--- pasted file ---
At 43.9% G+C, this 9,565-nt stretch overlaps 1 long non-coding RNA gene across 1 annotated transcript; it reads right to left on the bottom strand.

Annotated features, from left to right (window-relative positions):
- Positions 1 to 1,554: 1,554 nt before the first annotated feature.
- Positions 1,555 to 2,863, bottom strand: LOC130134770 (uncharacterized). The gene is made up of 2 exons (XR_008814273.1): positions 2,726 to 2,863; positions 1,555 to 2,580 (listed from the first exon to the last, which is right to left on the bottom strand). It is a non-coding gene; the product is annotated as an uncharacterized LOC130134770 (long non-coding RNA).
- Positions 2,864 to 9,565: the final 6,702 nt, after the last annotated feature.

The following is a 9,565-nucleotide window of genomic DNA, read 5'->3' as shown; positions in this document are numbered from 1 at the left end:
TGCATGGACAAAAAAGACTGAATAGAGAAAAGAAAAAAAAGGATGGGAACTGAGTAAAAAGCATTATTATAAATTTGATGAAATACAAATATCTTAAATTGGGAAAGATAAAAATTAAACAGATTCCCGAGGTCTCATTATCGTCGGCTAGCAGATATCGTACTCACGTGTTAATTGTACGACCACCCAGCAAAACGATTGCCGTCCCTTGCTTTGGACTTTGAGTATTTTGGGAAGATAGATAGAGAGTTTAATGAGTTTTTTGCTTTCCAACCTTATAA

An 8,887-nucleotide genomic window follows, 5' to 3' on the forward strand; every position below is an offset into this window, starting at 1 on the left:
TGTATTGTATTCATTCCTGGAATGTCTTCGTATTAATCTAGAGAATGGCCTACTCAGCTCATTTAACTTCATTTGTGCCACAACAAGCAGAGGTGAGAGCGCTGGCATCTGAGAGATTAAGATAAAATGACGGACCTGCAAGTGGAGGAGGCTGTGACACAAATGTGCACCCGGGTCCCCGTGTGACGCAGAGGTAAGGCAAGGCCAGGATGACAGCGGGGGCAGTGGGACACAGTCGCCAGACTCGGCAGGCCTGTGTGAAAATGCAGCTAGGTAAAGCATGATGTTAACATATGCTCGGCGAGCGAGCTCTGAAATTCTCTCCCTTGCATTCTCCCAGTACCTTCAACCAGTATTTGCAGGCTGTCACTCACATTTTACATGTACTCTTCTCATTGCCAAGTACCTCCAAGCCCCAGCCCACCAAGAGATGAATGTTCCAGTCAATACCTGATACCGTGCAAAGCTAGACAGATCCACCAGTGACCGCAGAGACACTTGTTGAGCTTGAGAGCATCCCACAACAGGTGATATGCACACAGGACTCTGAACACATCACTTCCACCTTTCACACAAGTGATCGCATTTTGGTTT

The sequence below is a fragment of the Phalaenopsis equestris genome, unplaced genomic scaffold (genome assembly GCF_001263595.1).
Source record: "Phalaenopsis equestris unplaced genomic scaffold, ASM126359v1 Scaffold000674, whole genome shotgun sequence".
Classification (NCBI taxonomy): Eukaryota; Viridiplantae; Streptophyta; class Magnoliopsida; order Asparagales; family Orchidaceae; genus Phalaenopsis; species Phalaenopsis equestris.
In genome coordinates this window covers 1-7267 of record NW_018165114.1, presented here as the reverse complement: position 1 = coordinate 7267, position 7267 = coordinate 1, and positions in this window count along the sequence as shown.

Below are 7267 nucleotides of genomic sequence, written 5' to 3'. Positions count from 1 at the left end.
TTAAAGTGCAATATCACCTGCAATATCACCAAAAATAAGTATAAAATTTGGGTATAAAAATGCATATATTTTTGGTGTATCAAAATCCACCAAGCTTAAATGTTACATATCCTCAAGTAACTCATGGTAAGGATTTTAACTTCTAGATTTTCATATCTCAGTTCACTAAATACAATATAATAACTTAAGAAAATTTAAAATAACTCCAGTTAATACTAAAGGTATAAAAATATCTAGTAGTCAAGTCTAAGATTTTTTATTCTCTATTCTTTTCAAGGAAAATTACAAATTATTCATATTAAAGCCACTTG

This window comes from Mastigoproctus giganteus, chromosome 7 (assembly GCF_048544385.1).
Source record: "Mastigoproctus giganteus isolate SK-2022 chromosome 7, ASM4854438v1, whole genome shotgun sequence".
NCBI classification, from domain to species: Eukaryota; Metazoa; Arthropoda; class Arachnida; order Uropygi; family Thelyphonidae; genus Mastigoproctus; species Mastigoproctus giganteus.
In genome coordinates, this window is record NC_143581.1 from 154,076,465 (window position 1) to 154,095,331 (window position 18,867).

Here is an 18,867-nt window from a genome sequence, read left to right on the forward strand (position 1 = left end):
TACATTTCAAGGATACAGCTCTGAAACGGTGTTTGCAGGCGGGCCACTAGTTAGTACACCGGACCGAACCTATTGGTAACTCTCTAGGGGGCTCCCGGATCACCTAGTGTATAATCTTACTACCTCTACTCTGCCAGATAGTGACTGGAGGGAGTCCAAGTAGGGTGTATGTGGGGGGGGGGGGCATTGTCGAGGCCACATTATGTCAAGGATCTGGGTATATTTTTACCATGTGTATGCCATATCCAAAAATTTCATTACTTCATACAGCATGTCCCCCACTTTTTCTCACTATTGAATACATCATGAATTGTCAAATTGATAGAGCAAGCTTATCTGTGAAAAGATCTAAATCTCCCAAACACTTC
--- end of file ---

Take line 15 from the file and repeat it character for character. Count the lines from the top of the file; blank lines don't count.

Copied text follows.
TTAAAGTGCAATATCACCTGCAATATCACCAAAAATAAGTATAAAATTTGGGTATAAAAATGCATATATTTTTGGTGTATCAAAATCCACCAAGCTTAAATGTTACATATCCTCAAGTAACTCATGGTAAGGATTTTAACTTCTAGATTTTCATATCTCAGTTCACTAAATACAATATAATAACTTAAGAAAATTTAAAATAACTCCAGTTAATACTAAAGGTATAAAAATATCTAGTAGTCAAGTCTAAGATTTTTTATTCTCTATTCTTTTCAAGGAAAATTACAAATTATTCATATTAAAGCCACTTG